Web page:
- I believe my wife has Alzheimer's disease. How can I get her to see her doctor?
- My mother died of Alzheimer's disease and I'm worried that I might get it. Is it hereditary?
- The doctor told my father he is in the middle stage of Alzheimer's disease. What does this mean?
- Does a person die of Alzheimer's disease?
- Can the family doctor diagnose Alzheimer's disease?
- Can depression bring on symptoms like those in Alzheimer's disease?
- Can people get Alzheimer's disease in their 40s?
- Concerned about your memory? What to do
- Is the prevalence of dementia declining?
If your wife is reluctant to see her doctor, this can be a tricky situation. She may not be aware of the changes in her abilities that you see. You might try one the following:
- Make sure the doctor knows of your concerns before the appointment takes place. Be as specific as possible. This checklist can help you prepare for your doctor’s visit.
- Suggest she go for an annual check-up. She may be more comfortable getting an overall check-up than seeing the doctor for memory problems. Many symptoms that look like Alzheimer's disease can be caused by other treatable conditions, so it's important to get a thorough assessment if you have concerns.
- Contact the doctor's office directly. Explain your concerns and ask if she or he will invite your wife in for a check-up. She might be more willing if the doctor suggests the appointment.
There are two types of Alzheimer's disease. Familial autosomal dominant (FAD) Alzheimer’s disease occurs in five to 10 per cent of cases and has a genetic link. For FAD to occur, the disease needs to be apparent over several generations of one family. Sporadic Alzheimer's disease is more common (90-95 per cent) and people with this type may or may not have a family history of the disease. Learn more about Genetics and Risk Factors.
The process of Alzheimer's disease can be described as a series of stages. Staging Alzheimer's disease gives people with the disease, doctors and caregivers a general guide to the pattern of the disease. This can help them make care decisions throughout the course of the disease.
The order in which the symptoms appear and the length of each stage will vary from person to person. There is no clear line when one stage ends and another begins. In many cases, stages will overlap. See the Stages section for more information about the stages (early, middle, late and end of life) or the seven stages described in the Global Deterioration Scale. Whichever staging system is used, or if none is used, it's important to remember that the disease affects each person differently.
Yes. Alzheimer's disease is a fatal, progressive, degenerative disease of the brain, where brain cells continue to die over time. There is no cure and eventually the body will shut down.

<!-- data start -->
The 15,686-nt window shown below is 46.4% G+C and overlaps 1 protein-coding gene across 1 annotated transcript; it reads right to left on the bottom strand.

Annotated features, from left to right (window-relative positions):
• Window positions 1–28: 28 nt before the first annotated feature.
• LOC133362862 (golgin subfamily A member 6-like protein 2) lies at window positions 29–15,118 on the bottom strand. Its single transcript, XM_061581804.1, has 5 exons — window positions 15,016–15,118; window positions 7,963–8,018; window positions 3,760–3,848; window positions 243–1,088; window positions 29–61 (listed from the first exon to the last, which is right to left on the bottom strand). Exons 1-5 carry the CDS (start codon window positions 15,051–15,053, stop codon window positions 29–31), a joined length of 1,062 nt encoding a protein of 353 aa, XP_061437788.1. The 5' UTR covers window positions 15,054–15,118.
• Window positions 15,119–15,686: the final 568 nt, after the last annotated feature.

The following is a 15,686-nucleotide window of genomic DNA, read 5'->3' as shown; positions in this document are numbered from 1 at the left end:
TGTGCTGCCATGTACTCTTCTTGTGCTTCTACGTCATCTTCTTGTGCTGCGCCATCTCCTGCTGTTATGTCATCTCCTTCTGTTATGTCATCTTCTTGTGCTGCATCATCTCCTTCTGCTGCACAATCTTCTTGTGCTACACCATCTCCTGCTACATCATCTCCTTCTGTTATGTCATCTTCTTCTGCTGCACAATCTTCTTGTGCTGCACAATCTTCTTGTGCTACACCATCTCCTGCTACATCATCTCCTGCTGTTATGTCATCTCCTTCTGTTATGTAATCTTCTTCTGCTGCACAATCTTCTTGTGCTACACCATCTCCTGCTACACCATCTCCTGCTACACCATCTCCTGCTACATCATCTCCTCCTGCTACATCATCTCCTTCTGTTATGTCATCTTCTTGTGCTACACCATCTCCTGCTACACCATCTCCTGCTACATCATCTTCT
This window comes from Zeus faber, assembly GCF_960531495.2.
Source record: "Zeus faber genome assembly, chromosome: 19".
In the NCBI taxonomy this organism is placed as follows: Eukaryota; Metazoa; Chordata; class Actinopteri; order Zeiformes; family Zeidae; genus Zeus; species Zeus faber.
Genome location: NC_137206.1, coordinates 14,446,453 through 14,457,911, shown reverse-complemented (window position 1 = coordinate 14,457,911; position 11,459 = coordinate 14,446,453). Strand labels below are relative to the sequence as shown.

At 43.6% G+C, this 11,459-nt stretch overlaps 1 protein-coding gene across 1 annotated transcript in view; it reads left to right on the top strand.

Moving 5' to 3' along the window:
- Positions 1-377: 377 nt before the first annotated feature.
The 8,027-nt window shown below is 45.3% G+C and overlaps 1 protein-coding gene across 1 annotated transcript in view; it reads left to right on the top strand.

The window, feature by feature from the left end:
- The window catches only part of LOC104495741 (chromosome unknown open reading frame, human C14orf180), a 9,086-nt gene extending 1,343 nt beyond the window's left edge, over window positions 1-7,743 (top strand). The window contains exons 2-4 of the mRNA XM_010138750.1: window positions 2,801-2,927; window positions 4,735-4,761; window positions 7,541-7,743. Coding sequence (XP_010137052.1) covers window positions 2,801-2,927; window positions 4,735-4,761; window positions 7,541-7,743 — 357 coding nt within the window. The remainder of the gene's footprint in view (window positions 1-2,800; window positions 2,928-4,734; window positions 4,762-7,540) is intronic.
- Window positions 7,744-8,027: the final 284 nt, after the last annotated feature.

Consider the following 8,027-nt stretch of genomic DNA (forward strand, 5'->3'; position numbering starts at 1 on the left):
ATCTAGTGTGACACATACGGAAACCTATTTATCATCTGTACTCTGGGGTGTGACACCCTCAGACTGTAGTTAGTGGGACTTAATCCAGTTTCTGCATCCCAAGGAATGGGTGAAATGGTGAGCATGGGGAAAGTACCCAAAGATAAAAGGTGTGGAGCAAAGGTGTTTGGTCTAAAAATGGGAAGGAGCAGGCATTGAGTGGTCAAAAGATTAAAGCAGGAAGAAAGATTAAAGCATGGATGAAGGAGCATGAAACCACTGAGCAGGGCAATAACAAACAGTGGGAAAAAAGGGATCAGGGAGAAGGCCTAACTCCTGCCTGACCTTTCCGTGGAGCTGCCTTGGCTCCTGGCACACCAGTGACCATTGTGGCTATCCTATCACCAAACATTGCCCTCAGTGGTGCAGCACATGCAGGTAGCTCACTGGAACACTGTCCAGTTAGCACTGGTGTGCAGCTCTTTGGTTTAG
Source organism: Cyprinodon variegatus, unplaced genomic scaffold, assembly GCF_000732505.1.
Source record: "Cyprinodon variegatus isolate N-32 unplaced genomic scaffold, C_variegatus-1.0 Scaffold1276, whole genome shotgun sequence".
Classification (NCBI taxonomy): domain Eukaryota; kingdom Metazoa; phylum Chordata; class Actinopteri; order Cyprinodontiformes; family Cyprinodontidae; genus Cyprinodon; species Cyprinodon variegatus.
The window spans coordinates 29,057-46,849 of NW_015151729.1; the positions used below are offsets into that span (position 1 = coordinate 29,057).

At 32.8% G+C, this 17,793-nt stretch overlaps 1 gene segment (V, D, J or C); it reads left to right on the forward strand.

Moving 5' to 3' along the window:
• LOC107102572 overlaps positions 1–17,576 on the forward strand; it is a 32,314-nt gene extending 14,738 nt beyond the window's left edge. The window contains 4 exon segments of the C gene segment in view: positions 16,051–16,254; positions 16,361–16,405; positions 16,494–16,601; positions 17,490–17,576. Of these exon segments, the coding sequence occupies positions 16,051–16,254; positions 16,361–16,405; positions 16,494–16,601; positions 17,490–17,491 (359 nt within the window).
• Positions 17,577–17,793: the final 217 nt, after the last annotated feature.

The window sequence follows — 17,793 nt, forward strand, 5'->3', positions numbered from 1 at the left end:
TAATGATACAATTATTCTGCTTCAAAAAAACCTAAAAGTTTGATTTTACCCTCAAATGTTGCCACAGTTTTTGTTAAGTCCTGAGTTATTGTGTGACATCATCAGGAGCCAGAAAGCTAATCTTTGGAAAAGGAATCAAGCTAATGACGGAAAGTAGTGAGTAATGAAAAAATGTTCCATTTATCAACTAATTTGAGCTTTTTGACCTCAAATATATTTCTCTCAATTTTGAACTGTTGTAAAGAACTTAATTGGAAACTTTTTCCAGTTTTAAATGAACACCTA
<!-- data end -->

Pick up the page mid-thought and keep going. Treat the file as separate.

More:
A diagnosis of Alzheimer's disease requires a comprehensive assessment. Family doctors are often able to do this assessment during a series of office visits, or she may refer the patient to a memory clinic or specialist, such as a geriatrician or neurologist. You can contact your local Alzheimer Society to find professionals in your community.
Depression can have symptoms similar to Alzheimer's disease and can occur simultaneously with Alzheimer’s disease. It is important to see a doctor if these symptoms are present. Depression can often be treated successfully. See our list of 10 warning signs of Alzheimer's disease for more information.
Age is the biggest risk factor for Alzheimer’s disease, but Alzheimer's disease can affect people under the age of 65. This is usually called "early onset Alzheimer's disease."
8. Concerned about your memory? What to do.
Unfortunately, this is not the case.
It’s true that some kinds of dementia, which can be caused by lifestyle factors and environment, are declining in percentage of growth. This is because as we eat better and live healthier lives, the instances of heart attack and stroke, two factors that can cause cognitive impairment, are reduced.
However, it’s important to note the number of people across the globe with dementia is climbing, and as baby boomers age, dementia is becoming a health crisis.
The information in this site is not presented as a substitute for informed medical advice. Please see your doctor or other qualified health-care provider for more information about your own situation.
Last Updated: 11/08/2017